There are stories of hope and progress, and of delay and betrayal in New Orleans. None of them worthy of a mention as candidates left and right outlined their visions for the future last night.
This post was published on the now-closed HuffPost Contributor platform. Contributors control their own work and posted freely to our site. If you need to flag this entry as abusive, send us an email.

Barack Obama delivered a rousing didn't-I-almost-win speech Tuesday night in New Hampshire, and John McCain delivered a stirring I'm-the-comeback-don't-call-me-kid address on the occasion of his victory. What they, and all the other candidates in the first primary in the nation, had in common was one thing: they were totally, utterly, stunningly (to this observer) dedicated to ignoring the greatest disaster to befall an American city in modern times. What is there for a presidential candidate to say two and a half years after the levees breached and flooded New Orleans? Well, judging by this piece in the New Orleans alternative weekly Gambit, the US Army Corps of Engineers, which built the defective structures and is responsible for planning the improved ones, is still letting the community down--in this case, missing a deadline for submission to Congress of its report on a system to afford protection against Cat 5 storms. A theoretical candidate could offer to repair the city's breached faith in its nation, to re-think the way great public works in this country are designed and built, to commit to a program of infrastructure repairs before more levees beach and more bridges collapse.

I was in New Orleans the first week of this year, and, as the city shook off its sudden attack of Arctic air and welcomed the second consecutive Big Game crowd in a week, as the French Quarter filled with so many visitors in purple (for LSU) and red (for Ohio State) that Regina, my friend who co-owns a restaurant, said "It looks like New Orleans again", it was possible to do the post-K squint and believe that everything was okay. That squint, which entails just looking at the grass-roots recovery and ignoring the affordable housing crisis just blocks away, is pretty convincing when the temperature is in the 70s, and Carnival season starts up just as the city gets a $200 million jolt from big events that, if you believe the Presidential Debate Commission, New Orleans isn't yet prepared to host.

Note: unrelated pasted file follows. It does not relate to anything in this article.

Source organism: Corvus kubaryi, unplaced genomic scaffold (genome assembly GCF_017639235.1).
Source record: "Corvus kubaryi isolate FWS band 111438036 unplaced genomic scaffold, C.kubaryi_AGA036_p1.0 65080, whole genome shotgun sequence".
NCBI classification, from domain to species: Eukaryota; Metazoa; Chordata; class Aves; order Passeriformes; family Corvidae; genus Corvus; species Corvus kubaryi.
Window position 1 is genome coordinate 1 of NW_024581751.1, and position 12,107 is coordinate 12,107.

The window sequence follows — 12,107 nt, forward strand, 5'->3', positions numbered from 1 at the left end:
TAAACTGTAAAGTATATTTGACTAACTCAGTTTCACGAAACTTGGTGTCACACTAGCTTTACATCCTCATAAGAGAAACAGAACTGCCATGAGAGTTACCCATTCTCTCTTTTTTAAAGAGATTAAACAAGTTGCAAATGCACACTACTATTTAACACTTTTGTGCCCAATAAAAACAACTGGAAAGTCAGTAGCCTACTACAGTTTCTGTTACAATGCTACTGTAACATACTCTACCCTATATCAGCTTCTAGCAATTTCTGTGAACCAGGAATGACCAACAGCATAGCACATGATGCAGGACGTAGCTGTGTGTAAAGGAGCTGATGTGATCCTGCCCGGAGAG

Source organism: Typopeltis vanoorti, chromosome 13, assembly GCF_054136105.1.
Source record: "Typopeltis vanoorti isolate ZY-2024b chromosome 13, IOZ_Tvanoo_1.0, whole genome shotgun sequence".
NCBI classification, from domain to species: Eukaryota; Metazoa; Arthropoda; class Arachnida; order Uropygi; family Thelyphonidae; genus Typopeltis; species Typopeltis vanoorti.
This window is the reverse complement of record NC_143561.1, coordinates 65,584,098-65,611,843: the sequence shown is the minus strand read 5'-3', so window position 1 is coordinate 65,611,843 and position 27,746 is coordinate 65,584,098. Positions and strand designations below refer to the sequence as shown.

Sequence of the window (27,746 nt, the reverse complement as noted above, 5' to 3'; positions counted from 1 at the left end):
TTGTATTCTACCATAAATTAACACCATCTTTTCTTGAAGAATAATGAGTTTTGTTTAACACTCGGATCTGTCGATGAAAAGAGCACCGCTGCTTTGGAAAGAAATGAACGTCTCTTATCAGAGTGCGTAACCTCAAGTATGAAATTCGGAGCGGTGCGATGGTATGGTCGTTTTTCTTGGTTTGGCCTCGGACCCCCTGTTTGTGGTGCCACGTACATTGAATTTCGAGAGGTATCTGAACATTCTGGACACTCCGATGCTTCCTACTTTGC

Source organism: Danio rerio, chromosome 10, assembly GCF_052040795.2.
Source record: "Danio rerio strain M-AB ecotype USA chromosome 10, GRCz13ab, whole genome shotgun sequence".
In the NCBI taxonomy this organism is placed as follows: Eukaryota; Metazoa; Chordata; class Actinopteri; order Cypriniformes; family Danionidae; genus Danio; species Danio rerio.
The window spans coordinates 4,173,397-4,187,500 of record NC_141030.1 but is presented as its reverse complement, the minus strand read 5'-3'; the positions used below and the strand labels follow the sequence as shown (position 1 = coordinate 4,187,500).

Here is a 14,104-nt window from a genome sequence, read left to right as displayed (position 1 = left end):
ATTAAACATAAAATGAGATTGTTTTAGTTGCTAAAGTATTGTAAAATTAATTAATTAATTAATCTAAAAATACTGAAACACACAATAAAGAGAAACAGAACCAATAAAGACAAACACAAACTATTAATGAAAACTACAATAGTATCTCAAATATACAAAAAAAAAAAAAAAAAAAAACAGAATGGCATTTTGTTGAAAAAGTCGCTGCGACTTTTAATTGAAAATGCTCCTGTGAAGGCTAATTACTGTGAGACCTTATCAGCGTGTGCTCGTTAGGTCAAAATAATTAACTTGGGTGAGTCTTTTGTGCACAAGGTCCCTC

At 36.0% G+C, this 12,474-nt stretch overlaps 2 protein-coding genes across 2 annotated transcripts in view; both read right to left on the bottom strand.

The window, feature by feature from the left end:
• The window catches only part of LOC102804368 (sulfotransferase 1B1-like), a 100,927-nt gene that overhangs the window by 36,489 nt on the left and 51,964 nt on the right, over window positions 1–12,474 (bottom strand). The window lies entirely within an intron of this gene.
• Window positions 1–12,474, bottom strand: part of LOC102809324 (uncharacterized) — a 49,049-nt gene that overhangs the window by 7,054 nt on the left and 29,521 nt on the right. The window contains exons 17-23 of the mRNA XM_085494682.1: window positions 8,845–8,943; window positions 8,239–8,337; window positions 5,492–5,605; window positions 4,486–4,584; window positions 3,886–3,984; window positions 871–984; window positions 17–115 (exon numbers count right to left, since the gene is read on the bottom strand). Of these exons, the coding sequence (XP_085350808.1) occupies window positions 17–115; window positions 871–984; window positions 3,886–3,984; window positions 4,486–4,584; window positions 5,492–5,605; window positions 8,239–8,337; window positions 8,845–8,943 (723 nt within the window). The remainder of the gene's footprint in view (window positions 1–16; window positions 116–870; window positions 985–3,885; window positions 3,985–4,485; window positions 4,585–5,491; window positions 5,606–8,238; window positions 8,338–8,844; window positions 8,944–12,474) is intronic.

The Times-Picayune reports on the chefs who moved away and couldn't stay away, and musician friends of mine are returning home, and Brad Pitt's Make It Right Foundation has apparently doubled its matching fund goals for building new green homes in the Lower Ninth Ward. So there are stories of hope and progress as well as of delay and betrayal in New Orleans. None of them worthy of a mention as candidates left and right outlined their visions for the future.

Obama's speech ended with a ringing evocation of three words he claimed were emblematic in the life of the nation: "Yes, We Can"; and the crowd joined in chanting those words in response. But, in their turning away from a "man-made engineering disaster" (in the words of UC Berkeley's Dr. Bob Bea), in their turning away from a city that was betrayed by its country twice--in the faulty construction of a "protective system" and in the refusal to follow the letter of the nation's own National Response Plan when that system failed--the candidates, Obama included, are paying silent tribute to the three words that more accurately describe America's contemporary approach to problems: We Moved On.

Popular in the Community